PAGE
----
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Obama's speech on Afghanistan war: Will Europe send more troops?

President Obama's speech on Afghanistan at West Point Tuesday is expected to appeal to Europe to match his troop surge. Will Europeans provide 10,000 soldiers?

By Correspondent, Staff writer / December 1, 2009

In this Thursday, Nov. 19 photo, Afghan and French soldiers join Afghan elders for a shura, or consultation, on the shore of Naghlu lake, in Afghanistan's Tagab Valley.

Jerome Delay/AP

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London

President Obama's speech from West Point Tuesday night will be about more than convincing the American people that his decision to send 30,000 more troops to Afghanistan is in the national interest. He needs to convince allies to send 10,000 more troops of their own, a prospect that looks uncertain at the moment.

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On Monday, Mr. Obama made calls to key leaders, particularly in Europe, explaining his plan. In his speech, Obama is also expected to reach out to military allies with an argument that Europe will be safer if it follows the US's lead with a troop surge of its own. Obama needs the Europeans because he is giving Gen. Stanley McChrystal, the operations commander for the Afghanistan war, 10,000 fewer troops than he requested. His advisers hope the shortfall will come from Europe.

But getting more European troops for Afghanistan is proving to be something like getting blood from a stone, as Obama learned on Monday when British Prime Minister Gordon Brown, whose country has the second-largest contingent of foreign forces in Afghanistan, approved 500 additional troops for the war after weeks of hand-wringing. Britain currently has 9,500 soldiers in Afghanistan.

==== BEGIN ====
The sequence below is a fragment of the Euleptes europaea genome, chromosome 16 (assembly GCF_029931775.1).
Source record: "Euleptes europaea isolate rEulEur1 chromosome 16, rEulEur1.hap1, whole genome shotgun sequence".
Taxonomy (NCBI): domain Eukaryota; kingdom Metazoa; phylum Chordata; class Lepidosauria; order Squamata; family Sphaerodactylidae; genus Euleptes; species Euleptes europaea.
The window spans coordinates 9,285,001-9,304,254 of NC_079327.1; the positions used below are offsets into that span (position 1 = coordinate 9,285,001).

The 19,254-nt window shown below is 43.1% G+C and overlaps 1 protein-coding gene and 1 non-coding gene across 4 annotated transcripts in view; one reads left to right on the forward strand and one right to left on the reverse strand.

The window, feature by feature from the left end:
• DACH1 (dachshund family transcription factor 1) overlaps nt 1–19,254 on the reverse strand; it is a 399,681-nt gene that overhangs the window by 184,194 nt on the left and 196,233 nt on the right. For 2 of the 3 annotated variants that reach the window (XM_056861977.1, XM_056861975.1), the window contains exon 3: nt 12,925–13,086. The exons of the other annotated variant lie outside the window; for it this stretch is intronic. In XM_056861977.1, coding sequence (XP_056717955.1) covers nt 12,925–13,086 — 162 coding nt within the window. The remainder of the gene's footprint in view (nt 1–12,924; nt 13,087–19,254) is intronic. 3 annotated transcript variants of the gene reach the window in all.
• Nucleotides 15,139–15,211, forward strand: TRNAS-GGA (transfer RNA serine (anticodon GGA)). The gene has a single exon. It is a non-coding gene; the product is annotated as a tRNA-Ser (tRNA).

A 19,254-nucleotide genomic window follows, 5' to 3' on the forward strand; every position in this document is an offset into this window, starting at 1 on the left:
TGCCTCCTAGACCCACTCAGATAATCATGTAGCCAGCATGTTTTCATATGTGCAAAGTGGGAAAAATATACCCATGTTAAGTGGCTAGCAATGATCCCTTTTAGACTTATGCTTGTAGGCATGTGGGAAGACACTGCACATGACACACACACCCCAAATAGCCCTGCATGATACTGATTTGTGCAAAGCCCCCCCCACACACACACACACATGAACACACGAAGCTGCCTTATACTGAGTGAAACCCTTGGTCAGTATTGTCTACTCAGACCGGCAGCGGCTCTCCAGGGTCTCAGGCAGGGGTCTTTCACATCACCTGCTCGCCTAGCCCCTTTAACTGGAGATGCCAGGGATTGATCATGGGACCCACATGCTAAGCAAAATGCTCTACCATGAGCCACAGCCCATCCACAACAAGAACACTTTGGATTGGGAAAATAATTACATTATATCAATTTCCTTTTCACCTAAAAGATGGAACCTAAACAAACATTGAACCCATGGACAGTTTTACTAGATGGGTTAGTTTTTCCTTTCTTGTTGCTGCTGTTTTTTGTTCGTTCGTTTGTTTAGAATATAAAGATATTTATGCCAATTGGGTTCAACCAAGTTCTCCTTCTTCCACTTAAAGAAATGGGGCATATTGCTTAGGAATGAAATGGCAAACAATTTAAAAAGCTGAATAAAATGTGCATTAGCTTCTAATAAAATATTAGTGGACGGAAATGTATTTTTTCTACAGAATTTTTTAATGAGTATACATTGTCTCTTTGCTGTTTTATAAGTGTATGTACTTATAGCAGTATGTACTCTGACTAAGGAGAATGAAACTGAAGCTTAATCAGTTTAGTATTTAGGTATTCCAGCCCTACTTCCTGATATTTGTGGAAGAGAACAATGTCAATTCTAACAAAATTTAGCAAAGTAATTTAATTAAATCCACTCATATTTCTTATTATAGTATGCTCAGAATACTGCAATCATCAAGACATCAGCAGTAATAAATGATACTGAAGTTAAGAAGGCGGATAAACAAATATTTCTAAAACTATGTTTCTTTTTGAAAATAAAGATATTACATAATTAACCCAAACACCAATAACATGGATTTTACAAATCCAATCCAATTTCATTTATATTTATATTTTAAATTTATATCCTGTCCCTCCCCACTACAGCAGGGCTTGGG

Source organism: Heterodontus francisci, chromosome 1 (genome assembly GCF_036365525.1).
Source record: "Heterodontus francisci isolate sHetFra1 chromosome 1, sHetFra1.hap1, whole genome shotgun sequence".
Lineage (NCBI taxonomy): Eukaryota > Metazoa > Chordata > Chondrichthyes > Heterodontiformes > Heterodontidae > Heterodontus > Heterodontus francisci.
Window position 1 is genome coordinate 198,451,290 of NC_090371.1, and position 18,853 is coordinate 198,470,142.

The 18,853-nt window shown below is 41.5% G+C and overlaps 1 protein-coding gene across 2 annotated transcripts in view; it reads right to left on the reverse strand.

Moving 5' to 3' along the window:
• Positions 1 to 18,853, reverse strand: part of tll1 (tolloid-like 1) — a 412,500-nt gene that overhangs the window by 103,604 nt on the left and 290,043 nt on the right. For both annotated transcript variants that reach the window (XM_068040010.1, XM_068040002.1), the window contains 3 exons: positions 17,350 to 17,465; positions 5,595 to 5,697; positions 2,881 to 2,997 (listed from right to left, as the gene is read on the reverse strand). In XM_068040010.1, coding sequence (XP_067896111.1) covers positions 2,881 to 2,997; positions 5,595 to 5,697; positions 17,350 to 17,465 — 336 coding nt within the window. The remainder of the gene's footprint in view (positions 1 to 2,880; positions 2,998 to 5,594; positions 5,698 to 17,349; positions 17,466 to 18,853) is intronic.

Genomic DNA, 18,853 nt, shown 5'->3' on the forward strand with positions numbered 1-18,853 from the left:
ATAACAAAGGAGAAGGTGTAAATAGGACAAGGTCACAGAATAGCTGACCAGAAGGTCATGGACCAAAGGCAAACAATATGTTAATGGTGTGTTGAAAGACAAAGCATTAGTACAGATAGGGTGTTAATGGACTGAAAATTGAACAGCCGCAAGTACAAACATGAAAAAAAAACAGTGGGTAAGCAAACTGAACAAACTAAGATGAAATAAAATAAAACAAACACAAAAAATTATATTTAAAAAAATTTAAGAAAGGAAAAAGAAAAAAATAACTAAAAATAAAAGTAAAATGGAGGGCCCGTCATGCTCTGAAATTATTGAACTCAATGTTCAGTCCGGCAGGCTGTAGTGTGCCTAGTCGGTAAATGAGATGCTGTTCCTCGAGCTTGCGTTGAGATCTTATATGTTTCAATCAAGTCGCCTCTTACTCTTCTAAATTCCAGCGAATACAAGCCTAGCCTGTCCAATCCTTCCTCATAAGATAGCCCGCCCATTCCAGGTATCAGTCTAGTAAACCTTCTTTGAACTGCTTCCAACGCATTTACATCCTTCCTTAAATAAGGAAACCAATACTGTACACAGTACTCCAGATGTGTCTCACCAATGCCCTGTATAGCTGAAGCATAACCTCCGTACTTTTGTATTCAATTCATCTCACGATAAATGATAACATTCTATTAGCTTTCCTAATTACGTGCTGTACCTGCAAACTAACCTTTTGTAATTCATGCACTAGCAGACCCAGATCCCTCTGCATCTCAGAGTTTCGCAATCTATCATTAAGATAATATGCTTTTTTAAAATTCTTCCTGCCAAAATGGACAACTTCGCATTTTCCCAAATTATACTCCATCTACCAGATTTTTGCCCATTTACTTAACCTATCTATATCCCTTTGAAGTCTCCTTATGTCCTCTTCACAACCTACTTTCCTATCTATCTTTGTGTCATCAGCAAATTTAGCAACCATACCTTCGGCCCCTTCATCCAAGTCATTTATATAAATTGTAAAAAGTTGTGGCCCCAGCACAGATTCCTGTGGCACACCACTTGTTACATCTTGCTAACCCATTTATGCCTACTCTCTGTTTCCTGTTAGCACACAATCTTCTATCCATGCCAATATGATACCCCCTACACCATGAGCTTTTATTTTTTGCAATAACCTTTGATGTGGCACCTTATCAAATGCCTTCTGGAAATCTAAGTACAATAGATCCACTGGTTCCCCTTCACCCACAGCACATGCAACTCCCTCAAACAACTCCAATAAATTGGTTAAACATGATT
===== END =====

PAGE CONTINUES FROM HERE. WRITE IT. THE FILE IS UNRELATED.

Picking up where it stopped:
France's Defense Minister Herve Morin bluntly ruled out adding to his country's 3,400 troops on Monday, saying France "has made an extremely big effort and that there is no question for now of raising numbers."

German Chancellor Angela Merkel, whose force of 4,500 troops is the third largest in Afghanistan, said Monday she'll consider sending more troops only after an international conference on Afghanistan scheduled for London on Jan. 28.

But even if convinced then, her ability to deliver may be constrained by domestic politics, as she faces mounting opposition to the war at home, particularly since a German airstrike near Kunduz in early December killed 142 people, many of them civilians. The German defense minister at the time, Franz Josef Jung, has since resigned from her government, as has the deputy defense minister and the Army chief of staff.

Politics aside, the European allies don't have the same scope as the United States to expand operations. The combined defense budgets of Britain, Germany, and France is worth about a quarter of the US's.

Malcolm Chalmers, a former British Foreign Office policy adviser who is now an expert in defense and security policy at the Royal United Services Institute (RUSI), a London think tank, says that with a total commitment of 10,000 troops now, Britain has probably maxed out.

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